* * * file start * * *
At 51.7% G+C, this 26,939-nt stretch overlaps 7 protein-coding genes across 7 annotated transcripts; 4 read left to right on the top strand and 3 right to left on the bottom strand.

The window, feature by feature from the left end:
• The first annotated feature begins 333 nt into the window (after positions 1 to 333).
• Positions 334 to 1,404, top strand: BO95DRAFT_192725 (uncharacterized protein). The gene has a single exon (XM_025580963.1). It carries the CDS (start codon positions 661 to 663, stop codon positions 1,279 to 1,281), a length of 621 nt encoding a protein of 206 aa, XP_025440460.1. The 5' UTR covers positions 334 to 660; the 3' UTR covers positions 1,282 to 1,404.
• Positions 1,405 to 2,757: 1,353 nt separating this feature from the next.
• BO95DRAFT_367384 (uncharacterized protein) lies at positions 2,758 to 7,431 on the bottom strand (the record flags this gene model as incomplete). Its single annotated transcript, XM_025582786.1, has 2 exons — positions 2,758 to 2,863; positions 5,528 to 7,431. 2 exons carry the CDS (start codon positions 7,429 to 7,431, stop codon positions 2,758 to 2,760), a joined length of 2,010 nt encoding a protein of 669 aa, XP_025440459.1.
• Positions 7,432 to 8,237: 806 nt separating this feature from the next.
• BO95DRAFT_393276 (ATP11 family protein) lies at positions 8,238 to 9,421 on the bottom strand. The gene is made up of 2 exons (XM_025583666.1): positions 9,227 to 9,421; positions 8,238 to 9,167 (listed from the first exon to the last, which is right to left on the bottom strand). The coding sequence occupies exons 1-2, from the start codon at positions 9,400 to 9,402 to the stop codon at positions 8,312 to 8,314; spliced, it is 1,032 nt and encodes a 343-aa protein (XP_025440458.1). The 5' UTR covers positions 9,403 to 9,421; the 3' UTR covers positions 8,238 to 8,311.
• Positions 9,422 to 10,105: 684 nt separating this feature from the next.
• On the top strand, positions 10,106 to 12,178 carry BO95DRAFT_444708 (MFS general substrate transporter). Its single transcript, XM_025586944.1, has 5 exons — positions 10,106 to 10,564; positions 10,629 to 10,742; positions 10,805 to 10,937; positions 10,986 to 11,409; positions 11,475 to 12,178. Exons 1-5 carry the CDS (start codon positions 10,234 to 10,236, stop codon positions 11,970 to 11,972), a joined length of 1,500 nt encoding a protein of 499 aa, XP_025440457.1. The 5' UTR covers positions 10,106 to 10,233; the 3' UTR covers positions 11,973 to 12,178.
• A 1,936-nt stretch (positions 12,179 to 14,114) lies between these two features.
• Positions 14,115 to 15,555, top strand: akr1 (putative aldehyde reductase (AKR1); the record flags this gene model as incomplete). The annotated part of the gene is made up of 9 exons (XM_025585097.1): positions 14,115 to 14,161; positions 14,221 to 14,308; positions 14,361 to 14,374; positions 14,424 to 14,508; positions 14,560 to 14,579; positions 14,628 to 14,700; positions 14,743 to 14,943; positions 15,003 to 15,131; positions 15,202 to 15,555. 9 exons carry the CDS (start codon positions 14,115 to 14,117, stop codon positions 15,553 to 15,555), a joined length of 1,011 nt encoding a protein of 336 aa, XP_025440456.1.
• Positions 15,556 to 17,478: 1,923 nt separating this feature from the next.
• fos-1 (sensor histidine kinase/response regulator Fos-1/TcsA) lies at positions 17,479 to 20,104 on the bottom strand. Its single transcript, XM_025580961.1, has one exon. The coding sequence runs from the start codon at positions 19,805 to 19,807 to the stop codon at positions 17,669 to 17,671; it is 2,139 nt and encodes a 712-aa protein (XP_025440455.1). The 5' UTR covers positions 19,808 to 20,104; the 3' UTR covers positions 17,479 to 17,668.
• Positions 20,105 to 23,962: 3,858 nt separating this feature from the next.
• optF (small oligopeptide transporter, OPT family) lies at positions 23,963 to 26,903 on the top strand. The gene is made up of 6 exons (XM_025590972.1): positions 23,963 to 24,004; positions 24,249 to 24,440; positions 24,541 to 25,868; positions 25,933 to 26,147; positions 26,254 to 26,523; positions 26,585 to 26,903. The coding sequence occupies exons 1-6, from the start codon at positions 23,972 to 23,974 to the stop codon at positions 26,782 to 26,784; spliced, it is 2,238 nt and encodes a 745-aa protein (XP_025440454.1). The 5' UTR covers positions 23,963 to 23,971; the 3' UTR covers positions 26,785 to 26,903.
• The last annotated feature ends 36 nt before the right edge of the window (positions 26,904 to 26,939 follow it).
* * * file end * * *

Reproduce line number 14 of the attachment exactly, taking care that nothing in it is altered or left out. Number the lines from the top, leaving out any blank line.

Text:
• fos-1 (sensor histidine kinase/response regulator Fos-1/TcsA) lies at positions 17,479 to 20,104 on the bottom strand. Its single transcript, XM_025580961.1, has one exon. The coding sequence runs from the start codon at positions 19,805 to 19,807 to the stop codon at positions 17,669 to 17,671; it is 2,139 nt and encodes a 712-aa protein (XP_025440455.1). The 5' UTR covers positions 19,808 to 20,104; the 3' UTR covers positions 17,479 to 17,668.